YouTube stars the 'Green brothers' and ASU partner to create high-quality, timely videos based on expert curriculum
Editor's note: This story originally appeared in the fall 2020 issue of ASU Thrive magazine.
A lot of people watch YouTube videos — 1 billion monthly users, in fact. Because much of that content is user-generated, quality can vary. Over the years, though, some content has become highly professional, including videos by the “Green brothers” (young adult novelists Hank and John Green). They have created several educational YouTube channels, including Crash Course, which has more than 1.3 billion video views and more than 11 million subscribers.
Arizona State University is helping to further expand professional-quality educational offerings by partnering with the Green brothers to create entertaining content based on curricula from ASU faculty. ASU Study Hall on YouTube serves up expert content in an entertaining format combining the brothers’ knowledge in scriptwriting and Thought Cafe’s animation to bring complex lessons to life.
“Both Crash Course and ASU are all about providing high-quality educational content for a global online community,” Hank Green said. “So we’re excited to help you build your skills. Grab hold of this opportunity because it’s open to anyone and it’s going to be great.”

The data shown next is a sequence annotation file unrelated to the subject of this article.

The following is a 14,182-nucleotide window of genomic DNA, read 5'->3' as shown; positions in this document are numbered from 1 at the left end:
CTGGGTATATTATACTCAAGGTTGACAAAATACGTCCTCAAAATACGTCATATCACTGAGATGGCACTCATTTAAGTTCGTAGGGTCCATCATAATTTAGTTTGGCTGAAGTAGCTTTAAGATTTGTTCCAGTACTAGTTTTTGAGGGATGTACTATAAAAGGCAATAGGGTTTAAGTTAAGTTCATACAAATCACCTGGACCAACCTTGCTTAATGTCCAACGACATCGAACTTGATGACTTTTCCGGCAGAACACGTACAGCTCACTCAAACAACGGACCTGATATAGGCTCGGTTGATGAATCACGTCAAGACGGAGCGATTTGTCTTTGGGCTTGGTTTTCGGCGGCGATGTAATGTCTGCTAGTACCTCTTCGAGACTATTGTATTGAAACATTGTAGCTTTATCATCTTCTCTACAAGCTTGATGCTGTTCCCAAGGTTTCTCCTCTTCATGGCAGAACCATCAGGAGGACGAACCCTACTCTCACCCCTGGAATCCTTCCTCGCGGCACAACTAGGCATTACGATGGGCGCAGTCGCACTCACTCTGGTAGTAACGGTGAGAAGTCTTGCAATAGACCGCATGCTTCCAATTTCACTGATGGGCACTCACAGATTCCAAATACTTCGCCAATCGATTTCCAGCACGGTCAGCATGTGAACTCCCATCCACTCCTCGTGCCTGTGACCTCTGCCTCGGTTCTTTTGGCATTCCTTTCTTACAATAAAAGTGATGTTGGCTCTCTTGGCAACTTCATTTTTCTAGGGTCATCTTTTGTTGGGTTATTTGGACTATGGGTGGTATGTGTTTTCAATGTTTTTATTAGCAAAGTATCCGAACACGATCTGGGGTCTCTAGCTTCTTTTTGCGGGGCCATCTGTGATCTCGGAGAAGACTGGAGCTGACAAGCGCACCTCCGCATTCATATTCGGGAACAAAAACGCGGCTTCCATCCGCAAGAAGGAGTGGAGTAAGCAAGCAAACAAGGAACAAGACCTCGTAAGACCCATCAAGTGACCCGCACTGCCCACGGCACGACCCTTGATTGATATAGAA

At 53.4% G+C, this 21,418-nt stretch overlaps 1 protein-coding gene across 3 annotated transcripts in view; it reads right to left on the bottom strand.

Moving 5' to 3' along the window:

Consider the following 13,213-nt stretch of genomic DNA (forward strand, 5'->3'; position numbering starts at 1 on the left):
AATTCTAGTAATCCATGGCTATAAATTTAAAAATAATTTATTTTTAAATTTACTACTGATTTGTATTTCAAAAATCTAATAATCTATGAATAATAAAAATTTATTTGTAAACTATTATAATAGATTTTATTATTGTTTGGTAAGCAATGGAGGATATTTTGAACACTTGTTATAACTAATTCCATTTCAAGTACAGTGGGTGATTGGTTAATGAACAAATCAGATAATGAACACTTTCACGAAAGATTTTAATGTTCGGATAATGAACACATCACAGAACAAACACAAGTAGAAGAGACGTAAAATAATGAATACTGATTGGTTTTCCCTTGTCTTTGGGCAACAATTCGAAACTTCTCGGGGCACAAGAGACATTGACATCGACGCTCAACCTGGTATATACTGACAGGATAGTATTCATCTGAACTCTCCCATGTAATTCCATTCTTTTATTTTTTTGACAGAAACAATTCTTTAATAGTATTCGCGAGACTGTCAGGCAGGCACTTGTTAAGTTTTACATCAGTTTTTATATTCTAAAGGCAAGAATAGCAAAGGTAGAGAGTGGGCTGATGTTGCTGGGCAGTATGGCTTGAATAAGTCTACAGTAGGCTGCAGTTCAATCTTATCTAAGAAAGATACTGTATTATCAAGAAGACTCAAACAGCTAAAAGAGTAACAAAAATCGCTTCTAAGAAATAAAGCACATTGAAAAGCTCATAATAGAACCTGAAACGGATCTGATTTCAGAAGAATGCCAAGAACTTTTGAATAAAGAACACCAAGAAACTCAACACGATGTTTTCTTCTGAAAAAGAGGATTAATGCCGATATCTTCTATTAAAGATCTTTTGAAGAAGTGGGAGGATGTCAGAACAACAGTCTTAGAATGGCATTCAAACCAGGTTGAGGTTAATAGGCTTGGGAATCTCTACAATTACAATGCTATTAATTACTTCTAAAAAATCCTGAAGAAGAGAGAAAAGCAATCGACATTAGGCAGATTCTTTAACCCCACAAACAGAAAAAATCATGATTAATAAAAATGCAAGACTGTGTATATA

A valuable resource
Sean Hobson, chief design officer for EdPlus, which houses ASU Online, says that the content is created especially for juniors in high school to juniors in college and mostly meant to supplement classes by clarifying key concepts. Each course comprises about 15 videos per subject. Existing series include English composition and college algebra with data literacy and chemistry rolling out this fall.
“Our viewers are often people supplementing their high school curriculum or preparing over the summer,” Hobson explained.
One of the millions of Crash Course users is Yumna Samie, a senior majoring in English and communication and an ASU Study Hall host for the video series on English composition.
“I’ve been a fan of the Green brothers forever,” Samie said. “As an aspiring novelist and writer, I admire them and the novels they write, and I’ve watched Crash Course for years. To be part of this is one of the coolest things I’ve done.”